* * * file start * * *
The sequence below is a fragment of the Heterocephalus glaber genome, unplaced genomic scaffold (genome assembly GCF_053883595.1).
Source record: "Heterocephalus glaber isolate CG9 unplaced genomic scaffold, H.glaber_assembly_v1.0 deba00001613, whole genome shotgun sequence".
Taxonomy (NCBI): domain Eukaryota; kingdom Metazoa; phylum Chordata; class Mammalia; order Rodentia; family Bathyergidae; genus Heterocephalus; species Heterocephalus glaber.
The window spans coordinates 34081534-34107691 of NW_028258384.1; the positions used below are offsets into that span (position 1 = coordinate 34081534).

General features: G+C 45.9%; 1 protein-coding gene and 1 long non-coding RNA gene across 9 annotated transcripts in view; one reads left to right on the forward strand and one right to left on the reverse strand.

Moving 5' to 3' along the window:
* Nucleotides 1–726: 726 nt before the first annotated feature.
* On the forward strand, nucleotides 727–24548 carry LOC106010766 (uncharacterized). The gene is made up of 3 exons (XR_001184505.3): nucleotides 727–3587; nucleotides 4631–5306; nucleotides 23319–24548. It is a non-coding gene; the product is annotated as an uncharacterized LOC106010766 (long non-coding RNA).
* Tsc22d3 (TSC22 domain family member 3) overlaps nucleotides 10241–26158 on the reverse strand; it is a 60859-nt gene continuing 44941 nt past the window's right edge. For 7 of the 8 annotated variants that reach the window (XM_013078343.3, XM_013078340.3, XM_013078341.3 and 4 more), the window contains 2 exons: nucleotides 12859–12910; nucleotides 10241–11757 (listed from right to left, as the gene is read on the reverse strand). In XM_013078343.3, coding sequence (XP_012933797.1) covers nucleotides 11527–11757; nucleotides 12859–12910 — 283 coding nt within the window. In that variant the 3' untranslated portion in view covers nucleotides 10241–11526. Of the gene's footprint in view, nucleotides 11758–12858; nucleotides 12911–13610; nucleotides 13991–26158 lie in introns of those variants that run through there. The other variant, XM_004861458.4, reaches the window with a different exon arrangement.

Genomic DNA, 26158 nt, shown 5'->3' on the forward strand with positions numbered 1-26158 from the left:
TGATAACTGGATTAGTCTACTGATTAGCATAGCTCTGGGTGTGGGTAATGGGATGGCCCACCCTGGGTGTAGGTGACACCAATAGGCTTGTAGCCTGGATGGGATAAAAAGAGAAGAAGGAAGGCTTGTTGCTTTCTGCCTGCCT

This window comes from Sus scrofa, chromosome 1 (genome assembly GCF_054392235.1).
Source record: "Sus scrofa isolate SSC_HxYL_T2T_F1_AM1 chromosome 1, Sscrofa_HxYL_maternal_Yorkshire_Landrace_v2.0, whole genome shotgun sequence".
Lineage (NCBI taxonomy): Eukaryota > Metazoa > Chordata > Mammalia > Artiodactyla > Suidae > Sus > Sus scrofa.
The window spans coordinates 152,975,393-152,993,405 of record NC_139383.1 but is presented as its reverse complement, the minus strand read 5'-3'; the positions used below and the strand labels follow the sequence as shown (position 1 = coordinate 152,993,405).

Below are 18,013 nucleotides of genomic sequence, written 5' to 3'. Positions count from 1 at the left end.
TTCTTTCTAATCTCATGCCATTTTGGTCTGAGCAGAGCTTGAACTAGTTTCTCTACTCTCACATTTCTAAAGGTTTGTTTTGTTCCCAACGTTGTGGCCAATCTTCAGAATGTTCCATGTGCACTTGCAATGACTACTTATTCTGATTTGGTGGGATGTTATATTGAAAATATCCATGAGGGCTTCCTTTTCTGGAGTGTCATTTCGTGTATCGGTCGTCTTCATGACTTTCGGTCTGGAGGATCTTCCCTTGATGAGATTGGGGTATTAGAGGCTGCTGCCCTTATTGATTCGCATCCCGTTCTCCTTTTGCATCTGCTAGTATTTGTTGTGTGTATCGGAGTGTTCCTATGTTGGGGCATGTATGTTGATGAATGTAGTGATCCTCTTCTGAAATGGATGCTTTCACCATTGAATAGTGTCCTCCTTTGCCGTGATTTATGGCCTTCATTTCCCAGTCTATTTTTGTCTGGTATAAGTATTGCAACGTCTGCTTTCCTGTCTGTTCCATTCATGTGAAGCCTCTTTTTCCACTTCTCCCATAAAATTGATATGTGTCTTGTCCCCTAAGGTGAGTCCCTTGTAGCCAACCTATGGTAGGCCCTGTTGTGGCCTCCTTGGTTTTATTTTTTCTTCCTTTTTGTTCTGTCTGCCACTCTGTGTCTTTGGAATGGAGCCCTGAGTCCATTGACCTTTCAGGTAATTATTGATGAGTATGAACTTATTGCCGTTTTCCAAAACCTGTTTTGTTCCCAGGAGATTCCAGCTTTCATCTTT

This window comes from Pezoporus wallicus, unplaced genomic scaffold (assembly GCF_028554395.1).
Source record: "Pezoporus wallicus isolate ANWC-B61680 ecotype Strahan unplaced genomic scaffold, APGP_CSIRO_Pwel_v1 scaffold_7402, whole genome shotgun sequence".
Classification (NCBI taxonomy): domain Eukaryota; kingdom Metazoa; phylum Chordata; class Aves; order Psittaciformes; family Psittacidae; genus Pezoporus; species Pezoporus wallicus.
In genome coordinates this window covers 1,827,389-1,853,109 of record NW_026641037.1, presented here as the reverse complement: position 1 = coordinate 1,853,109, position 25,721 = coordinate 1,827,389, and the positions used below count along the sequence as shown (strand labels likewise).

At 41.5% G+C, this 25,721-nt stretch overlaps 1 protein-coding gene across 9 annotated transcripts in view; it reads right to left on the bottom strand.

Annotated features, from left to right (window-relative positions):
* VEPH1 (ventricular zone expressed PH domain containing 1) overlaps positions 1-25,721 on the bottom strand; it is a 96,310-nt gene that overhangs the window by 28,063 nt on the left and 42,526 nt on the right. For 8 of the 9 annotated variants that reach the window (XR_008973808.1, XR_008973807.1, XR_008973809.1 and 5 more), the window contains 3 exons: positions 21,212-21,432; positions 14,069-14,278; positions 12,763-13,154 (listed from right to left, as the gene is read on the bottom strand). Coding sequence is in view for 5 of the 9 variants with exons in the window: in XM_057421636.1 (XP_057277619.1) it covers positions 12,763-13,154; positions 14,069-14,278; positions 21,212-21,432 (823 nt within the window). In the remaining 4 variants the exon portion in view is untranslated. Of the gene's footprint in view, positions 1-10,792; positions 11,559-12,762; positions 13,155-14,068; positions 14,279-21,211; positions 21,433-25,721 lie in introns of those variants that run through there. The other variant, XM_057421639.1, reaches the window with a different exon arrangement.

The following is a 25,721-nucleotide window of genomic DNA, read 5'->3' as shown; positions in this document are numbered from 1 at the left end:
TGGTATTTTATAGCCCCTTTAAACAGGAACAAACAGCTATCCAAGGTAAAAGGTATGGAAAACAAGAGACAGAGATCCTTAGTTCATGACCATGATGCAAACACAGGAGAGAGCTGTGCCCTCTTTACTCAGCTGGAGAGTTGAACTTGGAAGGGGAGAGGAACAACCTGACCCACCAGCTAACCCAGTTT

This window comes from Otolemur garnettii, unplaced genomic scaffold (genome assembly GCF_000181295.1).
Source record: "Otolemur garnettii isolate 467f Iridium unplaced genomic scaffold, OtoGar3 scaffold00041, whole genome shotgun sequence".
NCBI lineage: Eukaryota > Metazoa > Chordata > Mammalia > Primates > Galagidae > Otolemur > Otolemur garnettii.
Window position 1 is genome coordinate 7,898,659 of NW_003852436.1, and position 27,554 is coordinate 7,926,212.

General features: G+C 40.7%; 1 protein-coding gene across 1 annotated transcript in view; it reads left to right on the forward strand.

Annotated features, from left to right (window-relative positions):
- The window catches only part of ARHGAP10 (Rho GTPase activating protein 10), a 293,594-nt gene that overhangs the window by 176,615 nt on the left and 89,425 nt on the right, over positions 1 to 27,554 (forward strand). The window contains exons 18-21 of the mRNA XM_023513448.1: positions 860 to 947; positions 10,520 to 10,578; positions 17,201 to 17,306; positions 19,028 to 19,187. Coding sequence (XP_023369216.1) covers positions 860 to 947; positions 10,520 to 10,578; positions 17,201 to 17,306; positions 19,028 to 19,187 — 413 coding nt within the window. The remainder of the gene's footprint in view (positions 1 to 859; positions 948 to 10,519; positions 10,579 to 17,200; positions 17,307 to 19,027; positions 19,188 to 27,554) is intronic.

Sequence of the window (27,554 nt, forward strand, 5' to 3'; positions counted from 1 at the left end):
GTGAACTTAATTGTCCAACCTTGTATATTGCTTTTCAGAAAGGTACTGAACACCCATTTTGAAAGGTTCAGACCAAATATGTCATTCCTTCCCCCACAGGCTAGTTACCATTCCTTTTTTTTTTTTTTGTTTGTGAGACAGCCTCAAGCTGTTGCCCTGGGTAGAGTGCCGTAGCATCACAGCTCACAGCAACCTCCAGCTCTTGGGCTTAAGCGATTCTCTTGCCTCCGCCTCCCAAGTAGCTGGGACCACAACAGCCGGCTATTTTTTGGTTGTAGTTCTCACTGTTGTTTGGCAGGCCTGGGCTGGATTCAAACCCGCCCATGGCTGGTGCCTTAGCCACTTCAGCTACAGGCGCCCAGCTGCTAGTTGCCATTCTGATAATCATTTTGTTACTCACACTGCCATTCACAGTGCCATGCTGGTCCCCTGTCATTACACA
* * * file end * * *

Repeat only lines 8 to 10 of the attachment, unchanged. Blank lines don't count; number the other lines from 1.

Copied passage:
* On the forward strand, nucleotides 727–24548 carry LOC106010766 (uncharacterized). The gene is made up of 3 exons (XR_001184505.3): nucleotides 727–3587; nucleotides 4631–5306; nucleotides 23319–24548. It is a non-coding gene; the product is annotated as an uncharacterized LOC106010766 (long non-coding RNA).
* Tsc22d3 (TSC22 domain family member 3) overlaps nucleotides 10241–26158 on the reverse strand; it is a 60859-nt gene continuing 44941 nt past the window's right edge. For 7 of the 8 annotated variants that reach the window (XM_013078343.3, XM_013078340.3, XM_013078341.3 and 4 more), the window contains 2 exons: nucleotides 12859–12910; nucleotides 10241–11757 (listed from right to left, as the gene is read on the reverse strand). In XM_013078343.3, coding sequence (XP_012933797.1) covers nucleotides 11527–11757; nucleotides 12859–12910 — 283 coding nt within the window. In that variant the 3' untranslated portion in view covers nucleotides 10241–11526. Of the gene's footprint in view, nucleotides 11758–12858; nucleotides 12911–13610; nucleotides 13991–26158 lie in introns of those variants that run through there. The other variant, XM_004861458.4, reaches the window with a different exon arrangement.

Genomic DNA, 26158 nt, shown 5'->3' on the forward strand with positions numbered 1-26158 from the left: